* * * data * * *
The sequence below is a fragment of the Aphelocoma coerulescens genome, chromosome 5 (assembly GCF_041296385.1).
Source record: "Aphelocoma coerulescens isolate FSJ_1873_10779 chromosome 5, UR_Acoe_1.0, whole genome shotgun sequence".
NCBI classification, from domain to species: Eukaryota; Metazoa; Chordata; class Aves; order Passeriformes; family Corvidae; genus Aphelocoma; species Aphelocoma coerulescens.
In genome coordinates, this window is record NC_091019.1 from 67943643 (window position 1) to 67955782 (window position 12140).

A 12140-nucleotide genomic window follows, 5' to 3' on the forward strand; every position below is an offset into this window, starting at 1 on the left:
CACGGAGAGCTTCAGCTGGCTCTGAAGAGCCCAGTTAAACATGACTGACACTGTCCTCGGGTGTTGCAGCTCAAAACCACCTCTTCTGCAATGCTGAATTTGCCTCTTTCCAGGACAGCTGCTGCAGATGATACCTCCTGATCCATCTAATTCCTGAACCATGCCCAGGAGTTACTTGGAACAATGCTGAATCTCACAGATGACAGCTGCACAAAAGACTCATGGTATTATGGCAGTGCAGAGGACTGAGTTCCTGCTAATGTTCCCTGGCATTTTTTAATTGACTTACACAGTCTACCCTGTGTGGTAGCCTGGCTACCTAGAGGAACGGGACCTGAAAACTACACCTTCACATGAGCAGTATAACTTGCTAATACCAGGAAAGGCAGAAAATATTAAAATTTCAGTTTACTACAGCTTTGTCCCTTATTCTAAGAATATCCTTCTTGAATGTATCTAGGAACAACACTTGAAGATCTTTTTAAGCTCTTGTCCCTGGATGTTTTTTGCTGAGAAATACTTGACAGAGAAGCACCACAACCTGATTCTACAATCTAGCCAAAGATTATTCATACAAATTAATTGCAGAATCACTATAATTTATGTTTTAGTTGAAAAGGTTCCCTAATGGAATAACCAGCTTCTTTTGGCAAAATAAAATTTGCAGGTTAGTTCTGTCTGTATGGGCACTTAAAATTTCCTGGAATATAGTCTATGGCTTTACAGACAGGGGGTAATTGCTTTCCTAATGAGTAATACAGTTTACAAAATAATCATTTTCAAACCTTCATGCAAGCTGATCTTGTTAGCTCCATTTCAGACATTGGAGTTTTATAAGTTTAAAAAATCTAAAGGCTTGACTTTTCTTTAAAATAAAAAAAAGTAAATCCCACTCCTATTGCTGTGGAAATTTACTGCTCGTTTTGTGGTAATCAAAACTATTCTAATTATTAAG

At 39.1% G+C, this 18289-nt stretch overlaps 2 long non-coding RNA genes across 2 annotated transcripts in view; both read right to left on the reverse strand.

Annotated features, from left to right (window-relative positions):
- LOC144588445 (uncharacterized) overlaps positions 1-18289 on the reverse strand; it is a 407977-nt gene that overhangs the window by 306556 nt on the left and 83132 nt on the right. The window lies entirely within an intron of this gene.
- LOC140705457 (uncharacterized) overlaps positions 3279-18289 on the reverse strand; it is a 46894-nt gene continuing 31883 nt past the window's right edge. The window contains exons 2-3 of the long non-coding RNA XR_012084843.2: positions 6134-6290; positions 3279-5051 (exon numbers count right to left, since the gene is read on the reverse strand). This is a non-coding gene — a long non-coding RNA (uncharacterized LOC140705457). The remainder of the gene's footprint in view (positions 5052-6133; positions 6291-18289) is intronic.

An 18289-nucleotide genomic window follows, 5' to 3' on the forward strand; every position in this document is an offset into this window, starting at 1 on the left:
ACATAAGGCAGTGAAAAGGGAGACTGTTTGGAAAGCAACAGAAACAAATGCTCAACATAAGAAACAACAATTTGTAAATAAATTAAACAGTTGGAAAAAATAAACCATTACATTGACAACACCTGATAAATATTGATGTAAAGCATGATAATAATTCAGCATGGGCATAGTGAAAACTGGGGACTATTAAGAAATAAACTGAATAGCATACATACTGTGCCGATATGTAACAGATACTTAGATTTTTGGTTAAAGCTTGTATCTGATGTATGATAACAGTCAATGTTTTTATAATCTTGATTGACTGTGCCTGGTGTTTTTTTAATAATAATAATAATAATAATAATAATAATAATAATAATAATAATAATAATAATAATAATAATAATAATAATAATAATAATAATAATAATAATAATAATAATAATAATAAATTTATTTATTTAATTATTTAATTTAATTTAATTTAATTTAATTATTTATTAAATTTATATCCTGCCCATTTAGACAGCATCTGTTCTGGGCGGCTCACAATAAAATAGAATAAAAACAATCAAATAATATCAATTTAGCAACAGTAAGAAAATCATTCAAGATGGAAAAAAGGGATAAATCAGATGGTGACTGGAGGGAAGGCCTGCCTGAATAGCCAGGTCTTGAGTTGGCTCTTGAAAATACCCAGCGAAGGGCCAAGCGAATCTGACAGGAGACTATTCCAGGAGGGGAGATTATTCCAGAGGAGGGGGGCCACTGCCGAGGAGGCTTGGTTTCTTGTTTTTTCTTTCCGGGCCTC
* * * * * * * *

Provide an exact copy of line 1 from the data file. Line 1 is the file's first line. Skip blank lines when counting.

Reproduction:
The sequence below is a fragment of the Aphelocoma coerulescens genome, chromosome 5 (assembly GCF_041296385.1).